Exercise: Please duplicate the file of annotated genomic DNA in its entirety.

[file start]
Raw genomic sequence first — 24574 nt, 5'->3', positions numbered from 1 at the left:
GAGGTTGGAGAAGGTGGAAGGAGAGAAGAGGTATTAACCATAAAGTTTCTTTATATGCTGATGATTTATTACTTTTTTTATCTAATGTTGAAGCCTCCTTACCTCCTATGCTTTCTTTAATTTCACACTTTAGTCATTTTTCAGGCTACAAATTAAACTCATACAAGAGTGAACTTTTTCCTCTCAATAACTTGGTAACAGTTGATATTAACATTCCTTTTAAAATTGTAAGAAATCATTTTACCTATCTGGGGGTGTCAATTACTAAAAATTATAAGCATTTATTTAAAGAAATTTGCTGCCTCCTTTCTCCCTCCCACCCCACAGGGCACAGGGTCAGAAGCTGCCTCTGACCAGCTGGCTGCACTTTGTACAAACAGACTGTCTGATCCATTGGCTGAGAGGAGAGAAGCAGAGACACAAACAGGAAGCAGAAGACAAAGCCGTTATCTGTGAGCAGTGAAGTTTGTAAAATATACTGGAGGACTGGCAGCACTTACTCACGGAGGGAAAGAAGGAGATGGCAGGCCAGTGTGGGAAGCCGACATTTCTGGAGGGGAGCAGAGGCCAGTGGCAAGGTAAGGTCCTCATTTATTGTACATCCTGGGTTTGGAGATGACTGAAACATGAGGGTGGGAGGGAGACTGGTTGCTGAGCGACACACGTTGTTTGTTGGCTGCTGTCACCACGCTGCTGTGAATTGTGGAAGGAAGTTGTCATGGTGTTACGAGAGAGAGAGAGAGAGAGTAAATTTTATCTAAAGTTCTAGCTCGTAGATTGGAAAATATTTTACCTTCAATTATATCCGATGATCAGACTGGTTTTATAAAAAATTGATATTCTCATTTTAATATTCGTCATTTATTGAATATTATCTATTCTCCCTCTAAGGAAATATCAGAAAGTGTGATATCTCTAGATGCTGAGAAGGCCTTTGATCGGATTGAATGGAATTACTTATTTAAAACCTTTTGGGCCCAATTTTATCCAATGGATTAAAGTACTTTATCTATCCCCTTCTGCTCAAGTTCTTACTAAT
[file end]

Raw genomic sequence first — 24574 nt, 5'->3', positions numbered from 1 at the left:
GAGGTTGGAGAAGGTGGAAGGAGAGAAGAGGTATTAACCATAAAGTTTCTTTATATGCTGATGATTTATTACTTTTTTTATCTAATGTTGAAGCCTCCTTACCTCCTATGCTTTCTTTAATTTCACACTTTAGTCATTTTTCAGGCTACAAATTAAACTCATACAAGAGTGAACTTTTTCCTCTCAATAACTTGGTAACAGTTGATATTAACATTCCTTTTAAAATTGTAAGAAATCATTTTACCTATCTGGGGGTGTCAATTACTAAAAATTATAAGCATTTATTTAAAGAAATTTGCTGCCTCCTTTCTCCCTCCCACCCCACAGGGCACAGGGTCAGAAGCTGCCTCTGACCAGCTGGCTGCACTTTGTACAAACAGACTGTCTGATCCATTGGCTGAGAGGAGAGAAGCAGAGACACAAACAGGAAGCAGAAGACAAAGCCGTTATCTGTGAGCAGTGAAGTTTGTAAAATATACTGGAGGACTGGCAGCACTTACTCACGGAGGGAAAGAAGGAGATGGCAGGCCAGTGTGGGAAGCCGACATTTCTGGAGGGGAGCAGAGGCCAGTGGCAAGGTAAGGTCCTCATTTATTGTACATCCTGGGTTTGGAGATGACTGAAACATGAGGGTGGGAGGGAGACTGGTTGCTGAGCGACACACGTTGTTTGTTGGCTGCTGTCACCACGCTGCTGTGAATTGTGGAAGGAAGTTGTCATGGTGTTACGAGAGAGAGAGAGAGAGAGTAAATTTTATCTAAAGTTCTAGCTCGTAGATTGGAAAATATTTTACCTTCAATTATATCCGATGATCAGACTGGTTTTATAAAAAATTGATATTCTCATTTTAATATTCGTCATTTATTGAATATTATCTATTCTCCCTCTAAGGAAATATCAGAAAGTGTGATATCTCTAGATGCTGAGAAGGCCTTTGATCGGATTGAATGGAATTACTTATTTAAAACCTTTTGGGCCCAATTTTATCCAATGGATTAAAGTACTTTATCTATCCCCTTCTGCTCAAGTTCTTACTAAT